The fixed assets have always been the key resource for most of the small and medium sized businesses and they can represent a major portion of the net worth which is being captured on the balance sheet at the end of the accounting year. Recording the assets, maintaining them, and then finally reconciling the fixed asset account is one of the most vital tasks for an accounting professional since a single error can lead to an inaccurate version of the which might be reporting a different value of the business or incorrect tax reporting. Now such imperfection in work might not only affect the business itself, but also the investors, lenders, and agencies like the IRS.
Now what actually are these fixed assets, and how do they play an important role in the economic structure of a company? Knowing the answers to each of them is highly essential for all the companies believes the experts from Capital Asset Exchange and Trading who have been doing this for all their clients since years. While delivering similar services, they have found out that it is the ignorance of all their clients which lead to improper application in their books. A fixed asset is a resource which is purchased for operations in business and is meant for a long-term use. As the asset is being used for a pro-long stretch of years, it keeps depreciating so that the current value can be reflected in the financial statements. Some of the most common examples of fixed assets are land, buildings, furniture, fixture, the equipment within the office utilized for regular operation, and all sorts of leasehold improvements.
The fixed assets are generally recorded at their original cost, which includes much more than just the cost price of the particular asset. The additional cost includes the expenses that have been done in acquiring it, installing it and even the cost of preparation for using the equipment. For example, when the businesses purchase a parcel of land for constructing the new commercial buildings, there will be some inherent expenses in preparing the land for all types of construction purposes which must be recorded in the list of fixed asset.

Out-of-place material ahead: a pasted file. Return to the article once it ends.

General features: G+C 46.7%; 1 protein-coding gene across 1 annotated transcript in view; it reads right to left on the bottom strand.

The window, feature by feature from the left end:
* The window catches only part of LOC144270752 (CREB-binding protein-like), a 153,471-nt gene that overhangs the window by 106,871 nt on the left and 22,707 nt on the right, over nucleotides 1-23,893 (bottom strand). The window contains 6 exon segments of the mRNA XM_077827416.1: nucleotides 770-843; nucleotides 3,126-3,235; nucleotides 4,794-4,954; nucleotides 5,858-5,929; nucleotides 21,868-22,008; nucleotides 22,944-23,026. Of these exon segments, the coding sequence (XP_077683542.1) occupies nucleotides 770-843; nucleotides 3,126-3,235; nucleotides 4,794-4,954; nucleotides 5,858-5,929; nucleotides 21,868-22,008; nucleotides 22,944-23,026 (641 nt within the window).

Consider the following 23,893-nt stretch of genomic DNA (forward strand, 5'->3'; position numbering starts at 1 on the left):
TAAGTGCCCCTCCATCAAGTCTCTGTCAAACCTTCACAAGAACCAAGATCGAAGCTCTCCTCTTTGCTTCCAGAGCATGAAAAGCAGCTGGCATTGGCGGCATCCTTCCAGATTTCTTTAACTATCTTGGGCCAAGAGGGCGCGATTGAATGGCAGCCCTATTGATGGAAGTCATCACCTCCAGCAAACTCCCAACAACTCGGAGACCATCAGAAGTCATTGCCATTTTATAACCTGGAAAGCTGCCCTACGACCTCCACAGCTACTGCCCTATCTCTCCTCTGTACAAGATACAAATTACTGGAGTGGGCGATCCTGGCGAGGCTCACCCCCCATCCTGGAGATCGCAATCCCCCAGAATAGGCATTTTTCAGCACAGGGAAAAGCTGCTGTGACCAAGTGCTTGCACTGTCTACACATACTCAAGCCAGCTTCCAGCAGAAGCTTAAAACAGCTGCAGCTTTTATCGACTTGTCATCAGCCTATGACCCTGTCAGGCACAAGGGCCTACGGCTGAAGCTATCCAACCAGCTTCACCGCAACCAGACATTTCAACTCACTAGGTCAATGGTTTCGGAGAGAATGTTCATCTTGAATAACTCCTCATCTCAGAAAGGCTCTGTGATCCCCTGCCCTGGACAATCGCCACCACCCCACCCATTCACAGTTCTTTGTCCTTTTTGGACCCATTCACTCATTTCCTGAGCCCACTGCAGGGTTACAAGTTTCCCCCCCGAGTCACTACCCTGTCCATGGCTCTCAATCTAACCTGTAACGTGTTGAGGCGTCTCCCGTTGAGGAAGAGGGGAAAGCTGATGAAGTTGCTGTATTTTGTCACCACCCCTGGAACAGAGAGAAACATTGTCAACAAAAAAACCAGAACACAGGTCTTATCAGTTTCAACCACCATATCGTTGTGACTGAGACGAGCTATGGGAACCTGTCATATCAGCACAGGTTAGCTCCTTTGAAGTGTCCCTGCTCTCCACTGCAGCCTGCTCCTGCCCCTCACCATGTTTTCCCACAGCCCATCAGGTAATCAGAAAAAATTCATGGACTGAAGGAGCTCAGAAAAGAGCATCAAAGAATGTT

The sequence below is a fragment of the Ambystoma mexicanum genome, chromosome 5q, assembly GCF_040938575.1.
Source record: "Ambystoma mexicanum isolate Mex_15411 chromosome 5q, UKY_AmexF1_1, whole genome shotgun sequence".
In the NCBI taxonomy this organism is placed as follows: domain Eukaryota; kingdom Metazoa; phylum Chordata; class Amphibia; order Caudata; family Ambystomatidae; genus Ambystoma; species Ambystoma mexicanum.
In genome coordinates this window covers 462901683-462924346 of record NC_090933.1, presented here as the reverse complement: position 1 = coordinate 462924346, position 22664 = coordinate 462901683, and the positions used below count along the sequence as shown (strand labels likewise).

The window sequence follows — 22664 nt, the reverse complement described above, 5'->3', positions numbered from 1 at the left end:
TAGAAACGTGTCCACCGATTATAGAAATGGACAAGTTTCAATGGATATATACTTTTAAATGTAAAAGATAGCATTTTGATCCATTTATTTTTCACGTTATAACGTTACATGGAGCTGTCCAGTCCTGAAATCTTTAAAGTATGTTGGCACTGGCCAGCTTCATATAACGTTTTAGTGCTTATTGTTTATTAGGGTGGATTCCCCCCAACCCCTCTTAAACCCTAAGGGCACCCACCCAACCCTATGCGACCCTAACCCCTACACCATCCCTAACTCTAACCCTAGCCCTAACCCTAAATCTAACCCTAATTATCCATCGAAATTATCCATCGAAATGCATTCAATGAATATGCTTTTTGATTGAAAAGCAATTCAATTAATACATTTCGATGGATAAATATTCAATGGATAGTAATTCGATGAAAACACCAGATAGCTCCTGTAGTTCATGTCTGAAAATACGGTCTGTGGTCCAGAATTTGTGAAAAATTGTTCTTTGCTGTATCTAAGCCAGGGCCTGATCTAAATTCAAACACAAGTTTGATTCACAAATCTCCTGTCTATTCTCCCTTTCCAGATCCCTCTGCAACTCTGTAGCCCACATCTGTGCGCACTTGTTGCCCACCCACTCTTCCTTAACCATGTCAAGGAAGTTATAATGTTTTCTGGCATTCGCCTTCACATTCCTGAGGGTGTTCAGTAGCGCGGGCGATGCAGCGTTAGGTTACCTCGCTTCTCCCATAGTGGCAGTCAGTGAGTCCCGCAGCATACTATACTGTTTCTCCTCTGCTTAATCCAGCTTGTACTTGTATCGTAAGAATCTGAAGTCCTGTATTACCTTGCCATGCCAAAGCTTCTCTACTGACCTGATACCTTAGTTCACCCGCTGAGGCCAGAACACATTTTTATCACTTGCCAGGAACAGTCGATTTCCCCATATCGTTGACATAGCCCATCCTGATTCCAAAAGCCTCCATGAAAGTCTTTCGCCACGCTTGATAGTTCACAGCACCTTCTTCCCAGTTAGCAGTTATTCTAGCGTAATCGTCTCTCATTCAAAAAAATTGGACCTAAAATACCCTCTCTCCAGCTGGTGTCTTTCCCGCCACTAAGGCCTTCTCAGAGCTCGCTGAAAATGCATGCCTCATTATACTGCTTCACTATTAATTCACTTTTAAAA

At times, the fixed assets are purchased in bulk like that of the building and also the land upon which the constructions are being built upon. The land and building must be separated in the record books since the building will find depreciation, while the land will not. The cost can be separated and even allocated either by appraisal value or even the ration provided by the local municipal tax assessor.
Once the asset is being purchased or recorded, it must be kept under thorough tracking. All the fixed assets must be tagged permanently with a fixed asset tag and the number of the tag must correspond to the number that has been entered in the log book of the main accounting system. Each fixed asset has its own location and must be documented according to Capital Asset Exchange and Trading. This will help in keeping the inventory updated and will ensure smooth operation of the business.